- Syrian interests – Damascus wishes to restore control over the entire territory of the country as soon as possible. It hopes that after resolving the Idlib problem it will also manage to persuade the Kurds in order to fully unify the country. Hence, it is the most motivated party to start a decisive attack towards Idlib in the nearest future.
- Turkish interests – Ankara does not wish to get new crowds of refugees and fighters (including terrorists) on the Turkish territory. The priority for Ankara is to fight against YPG (pro-Kurdish People’s Protection Units) in Syria, which it designates as a terrorist organization. Hence, it will attempt to hinder the legal establishment of a Kurdish entity (autonomous region) on the territory of Syria with all its might. At the same time Ankara fears that after the Idlib province, the Assad regime will attack Turkish occupied Afrin and Jarabulus provinces (they might even get the YPG to help them in this), which could lead to irreversible results for Turkey.
- Iranian interests – Tehran wants the central Syrian government to restore control over the entire territory of the country and plans to create military bases there, which Israel considers to be the main threat, periodically bombing Iranian positions in Syria.
- Russian interests – Moscow wants the Syrian conflict to be concluded in such that will help it present itself as a world class player, capable of resolving global conflicts. At the same time, Moscow does not wish to have conflict with Turkey, which it is encouraging to go against the Americans. Hence, it will be acceptable for Russia to resolve the Idlib problem through negotiations as well as (if no other way remains) through military action. Iranian bases in Syria are unacceptable to Moscow, as it fears that in such a scenario, Iran might have more influence over Syria than Russia. It is also in Moscow’s interests for the North Caucasian fighters to not be able to return to their homeland. Consequently, it prefers destroying them in Syria or leaving them there long-term.
- Western interests – the West wishes to destroy Daesh and other terrorist organizations currently in Syria. Changing the Assad regime is less of a principled issue for it. The West (especially in European capitals) does not want to have new refugee waves heading towards Europe. At the same time, they condemn the cases of the usage of chemical weapons by the Syrian regime. In the case of repetition of such facts or a large-scale attack against Idlib, they will have to take the public opinions in their respective countries into account and bomb the Syrian positions. Also, the nature of the Western response measures will depend on the scale and nature of the attacks themselves (for example, whether or not the chemical weapons will be used and what the number of casualties will be). Western counter measures could include both military action (bombings) as well as economic steps (toughening the sanctions).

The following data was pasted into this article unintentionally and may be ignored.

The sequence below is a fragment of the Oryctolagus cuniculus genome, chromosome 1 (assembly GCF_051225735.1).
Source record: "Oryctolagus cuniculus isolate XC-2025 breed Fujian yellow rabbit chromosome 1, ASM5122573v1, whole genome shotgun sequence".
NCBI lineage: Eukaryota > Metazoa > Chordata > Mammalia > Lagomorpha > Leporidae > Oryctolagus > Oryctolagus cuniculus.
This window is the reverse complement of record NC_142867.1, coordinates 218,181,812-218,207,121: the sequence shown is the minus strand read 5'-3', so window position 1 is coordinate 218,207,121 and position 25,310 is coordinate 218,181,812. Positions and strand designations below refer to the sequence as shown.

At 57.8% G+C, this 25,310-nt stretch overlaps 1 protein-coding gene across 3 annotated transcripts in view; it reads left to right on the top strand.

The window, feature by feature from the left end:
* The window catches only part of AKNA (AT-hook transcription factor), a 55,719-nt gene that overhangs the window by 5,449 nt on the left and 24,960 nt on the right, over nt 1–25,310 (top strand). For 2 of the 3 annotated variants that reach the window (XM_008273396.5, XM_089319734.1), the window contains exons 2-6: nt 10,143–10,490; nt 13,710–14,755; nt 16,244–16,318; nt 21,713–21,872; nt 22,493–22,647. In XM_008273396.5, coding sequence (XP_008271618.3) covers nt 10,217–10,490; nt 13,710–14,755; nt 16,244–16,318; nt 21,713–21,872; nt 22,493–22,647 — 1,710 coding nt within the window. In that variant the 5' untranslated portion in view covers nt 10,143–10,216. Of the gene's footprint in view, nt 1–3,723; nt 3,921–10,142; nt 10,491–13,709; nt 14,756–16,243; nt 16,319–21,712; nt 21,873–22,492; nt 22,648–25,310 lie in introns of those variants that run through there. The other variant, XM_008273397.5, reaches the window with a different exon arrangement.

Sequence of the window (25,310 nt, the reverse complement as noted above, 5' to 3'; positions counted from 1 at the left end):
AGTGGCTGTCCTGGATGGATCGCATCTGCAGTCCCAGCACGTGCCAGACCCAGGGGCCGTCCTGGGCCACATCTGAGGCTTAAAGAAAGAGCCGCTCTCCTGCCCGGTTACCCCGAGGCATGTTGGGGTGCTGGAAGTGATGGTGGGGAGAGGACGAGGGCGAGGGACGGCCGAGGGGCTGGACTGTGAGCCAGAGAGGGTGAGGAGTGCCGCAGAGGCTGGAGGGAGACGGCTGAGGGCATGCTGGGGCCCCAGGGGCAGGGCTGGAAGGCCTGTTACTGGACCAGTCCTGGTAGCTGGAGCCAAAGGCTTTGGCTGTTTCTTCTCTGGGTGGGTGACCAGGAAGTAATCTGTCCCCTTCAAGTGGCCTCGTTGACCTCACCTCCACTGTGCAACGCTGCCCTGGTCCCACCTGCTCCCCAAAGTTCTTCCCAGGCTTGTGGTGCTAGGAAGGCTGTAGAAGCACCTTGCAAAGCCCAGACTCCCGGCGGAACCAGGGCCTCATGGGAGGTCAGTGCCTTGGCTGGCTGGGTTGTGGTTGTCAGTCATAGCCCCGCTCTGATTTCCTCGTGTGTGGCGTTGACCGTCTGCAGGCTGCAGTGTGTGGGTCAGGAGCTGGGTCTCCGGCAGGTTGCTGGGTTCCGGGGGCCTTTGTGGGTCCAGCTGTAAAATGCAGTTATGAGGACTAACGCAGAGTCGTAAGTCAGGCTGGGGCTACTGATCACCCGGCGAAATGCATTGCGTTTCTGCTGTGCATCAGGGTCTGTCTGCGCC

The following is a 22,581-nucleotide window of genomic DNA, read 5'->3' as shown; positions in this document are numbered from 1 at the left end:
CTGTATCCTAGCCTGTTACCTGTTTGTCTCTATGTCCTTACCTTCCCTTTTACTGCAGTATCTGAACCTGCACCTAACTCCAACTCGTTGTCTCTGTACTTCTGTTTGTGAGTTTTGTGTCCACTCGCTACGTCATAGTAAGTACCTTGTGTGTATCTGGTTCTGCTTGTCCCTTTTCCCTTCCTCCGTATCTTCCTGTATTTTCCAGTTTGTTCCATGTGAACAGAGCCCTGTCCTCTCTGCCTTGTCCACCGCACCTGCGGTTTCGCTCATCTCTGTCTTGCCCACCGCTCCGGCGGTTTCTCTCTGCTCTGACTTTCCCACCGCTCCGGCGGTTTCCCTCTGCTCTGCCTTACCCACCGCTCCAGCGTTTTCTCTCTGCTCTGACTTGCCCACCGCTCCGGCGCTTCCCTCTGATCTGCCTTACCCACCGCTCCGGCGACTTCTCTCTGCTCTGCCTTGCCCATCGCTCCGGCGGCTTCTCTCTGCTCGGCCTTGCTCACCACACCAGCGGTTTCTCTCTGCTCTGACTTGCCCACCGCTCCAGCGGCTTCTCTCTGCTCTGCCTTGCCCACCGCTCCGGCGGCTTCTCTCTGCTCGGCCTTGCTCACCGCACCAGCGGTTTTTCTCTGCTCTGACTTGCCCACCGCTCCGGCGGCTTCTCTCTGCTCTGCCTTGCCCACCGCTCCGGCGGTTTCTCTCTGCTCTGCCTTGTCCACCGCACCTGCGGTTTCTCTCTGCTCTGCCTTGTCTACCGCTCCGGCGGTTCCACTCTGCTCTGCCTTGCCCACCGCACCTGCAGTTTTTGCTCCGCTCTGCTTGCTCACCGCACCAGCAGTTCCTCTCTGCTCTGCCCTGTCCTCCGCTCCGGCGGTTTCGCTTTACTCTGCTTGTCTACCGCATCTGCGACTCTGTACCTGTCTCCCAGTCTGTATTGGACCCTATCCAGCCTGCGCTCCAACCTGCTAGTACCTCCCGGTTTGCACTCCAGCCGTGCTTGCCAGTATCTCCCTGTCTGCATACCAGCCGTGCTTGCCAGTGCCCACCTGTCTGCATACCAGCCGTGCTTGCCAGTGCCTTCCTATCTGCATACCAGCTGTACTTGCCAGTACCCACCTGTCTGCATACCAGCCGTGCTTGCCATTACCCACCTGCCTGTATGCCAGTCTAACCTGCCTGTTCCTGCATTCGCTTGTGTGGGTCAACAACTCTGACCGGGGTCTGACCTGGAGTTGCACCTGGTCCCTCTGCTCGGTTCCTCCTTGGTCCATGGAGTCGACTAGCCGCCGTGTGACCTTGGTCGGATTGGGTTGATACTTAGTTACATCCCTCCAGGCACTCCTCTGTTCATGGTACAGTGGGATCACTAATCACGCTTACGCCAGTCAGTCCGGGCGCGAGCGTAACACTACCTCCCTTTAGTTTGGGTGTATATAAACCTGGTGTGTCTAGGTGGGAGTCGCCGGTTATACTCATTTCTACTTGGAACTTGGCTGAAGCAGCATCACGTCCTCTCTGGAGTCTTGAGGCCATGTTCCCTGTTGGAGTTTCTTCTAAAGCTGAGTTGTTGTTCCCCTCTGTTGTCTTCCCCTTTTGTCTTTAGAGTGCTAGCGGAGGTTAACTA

At the same time, in the case of bombing the Syrian positions, the West will try its best to avoid confrontation with the Kremlin.
It is a notable fact that the United States still retains positions on YPG controlled territories, in order to use them as bases in various directions (Iran, Iraq, Israel defense obligation, etc.) should the necessity arise.
As for the issue of the expected attack on the Idlib province itself, the US President, Donald Trump, has already stated his position about this through Twitter, on 4 September 2018. His statement says: “President Bashar al-Assad of Syria must not recklessly attack Idlib Province. The Russians and Iranians would be making a grave humanitarian mistake to take part in this potential human tragedy. Hundreds of thousands of people could be killed. Don’t let that happen!”
Despite this warning, the Russian aviation bombed Idlib on the same day and continued small-scale bombings as a warning the next day as well.
- Trump’s warning towards Russia and Russia’s reaction to it shows that there still is no agreement between Washington and Moscow about the Syrian issue;
- In the case of a full-scale attack on the Idlib province we might get a previously unseen humanitarian catastrophe, which will negatively influence the neighboring regions, as well as countries;
- In the case of another large mass of refugees moving from Syria, they will be followed by a big part of the fighters as well. This will increase terrorist threats in Turkey, as well as in other regions (Europe, Caucasus, Ukraine and so on), where a part of the fighters will try to enter. In this case, the West will have a sharply negative attitude towards Russia, Syria and Iran;
- Caucasian fighters entering Turkey will naturally be tempted to return to their homeland, which will put Georgia in their sphere of interest, as was the case with Chataev and his team.